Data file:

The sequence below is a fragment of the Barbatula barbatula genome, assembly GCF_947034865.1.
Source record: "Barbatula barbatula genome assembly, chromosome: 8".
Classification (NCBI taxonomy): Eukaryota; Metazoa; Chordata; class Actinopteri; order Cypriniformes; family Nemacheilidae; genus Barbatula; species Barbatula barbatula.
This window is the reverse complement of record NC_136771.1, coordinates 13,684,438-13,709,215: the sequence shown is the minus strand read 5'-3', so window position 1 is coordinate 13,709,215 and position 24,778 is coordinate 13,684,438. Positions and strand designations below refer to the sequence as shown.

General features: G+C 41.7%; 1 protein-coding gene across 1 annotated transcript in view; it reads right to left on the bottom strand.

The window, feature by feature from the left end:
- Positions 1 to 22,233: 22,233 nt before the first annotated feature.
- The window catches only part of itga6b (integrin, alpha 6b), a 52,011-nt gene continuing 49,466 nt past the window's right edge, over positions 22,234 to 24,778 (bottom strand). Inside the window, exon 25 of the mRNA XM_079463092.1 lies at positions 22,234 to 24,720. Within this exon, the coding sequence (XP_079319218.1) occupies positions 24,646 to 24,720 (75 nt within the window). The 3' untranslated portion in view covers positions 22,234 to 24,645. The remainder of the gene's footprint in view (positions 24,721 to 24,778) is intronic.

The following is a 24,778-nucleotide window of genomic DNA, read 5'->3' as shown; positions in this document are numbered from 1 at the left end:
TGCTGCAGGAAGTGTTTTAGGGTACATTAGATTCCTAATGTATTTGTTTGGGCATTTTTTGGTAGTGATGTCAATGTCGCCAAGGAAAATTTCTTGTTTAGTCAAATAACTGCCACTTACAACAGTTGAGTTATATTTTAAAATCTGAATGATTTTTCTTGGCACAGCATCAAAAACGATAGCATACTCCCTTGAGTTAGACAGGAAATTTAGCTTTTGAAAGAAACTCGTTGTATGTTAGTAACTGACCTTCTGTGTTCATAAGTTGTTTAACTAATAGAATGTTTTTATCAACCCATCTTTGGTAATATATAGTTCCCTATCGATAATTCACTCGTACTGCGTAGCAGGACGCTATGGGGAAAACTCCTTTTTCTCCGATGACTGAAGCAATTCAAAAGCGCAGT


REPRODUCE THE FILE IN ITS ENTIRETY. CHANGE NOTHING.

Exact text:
The sequence below is a fragment of the Barbatula barbatula genome, assembly GCF_947034865.1.
Source record: "Barbatula barbatula genome assembly, chromosome: 8".
Classification (NCBI taxonomy): Eukaryota; Metazoa; Chordata; class Actinopteri; order Cypriniformes; family Nemacheilidae; genus Barbatula; species Barbatula barbatula.
This window is the reverse complement of record NC_136771.1, coordinates 13,684,438-13,709,215: the sequence shown is the minus strand read 5'-3', so window position 1 is coordinate 13,709,215 and position 24,778 is coordinate 13,684,438. Positions and strand designations below refer to the sequence as shown.

General features: G+C 41.7%; 1 protein-coding gene across 1 annotated transcript in view; it reads right to left on the bottom strand.

The window, feature by feature from the left end:
- Positions 1 to 22,233: 22,233 nt before the first annotated feature.
- The window catches only part of itga6b (integrin, alpha 6b), a 52,011-nt gene continuing 49,466 nt past the window's right edge, over positions 22,234 to 24,778 (bottom strand). Inside the window, exon 25 of the mRNA XM_079463092.1 lies at positions 22,234 to 24,720. Within this exon, the coding sequence (XP_079319218.1) occupies positions 24,646 to 24,720 (75 nt within the window). The 3' untranslated portion in view covers positions 22,234 to 24,645. The remainder of the gene's footprint in view (positions 24,721 to 24,778) is intronic.

The following is a 24,778-nucleotide window of genomic DNA, read 5'->3' as shown; positions in this document are numbered from 1 at the left end:
TGCTGCAGGAAGTGTTTTAGGGTACATTAGATTCCTAATGTATTTGTTTGGGCATTTTTTGGTAGTGATGTCAATGTCGCCAAGGAAAATTTCTTGTTTAGTCAAATAACTGCCACTTACAACAGTTGAGTTATATTTTAAAATCTGAATGATTTTTCTTGGCACAGCATCAAAAACGATAGCATACTCCCTTGAGTTAGACAGGAAATTTAGCTTTTGAAAGAAACTCGTTGTATGTTAGTAACTGACCTTCTGTGTTCATAAGTTGTTTAACTAATAGAATGTTTTTATCAACCCATCTTTGGTAATATATAGTTCCCTATCGATAATTCACTCGTACTGCGTAGCAGGACGCTATGGGGAAAACTCCTTTTTCTCCGATGACTGAAGCAATTCAAAAGCGCAGT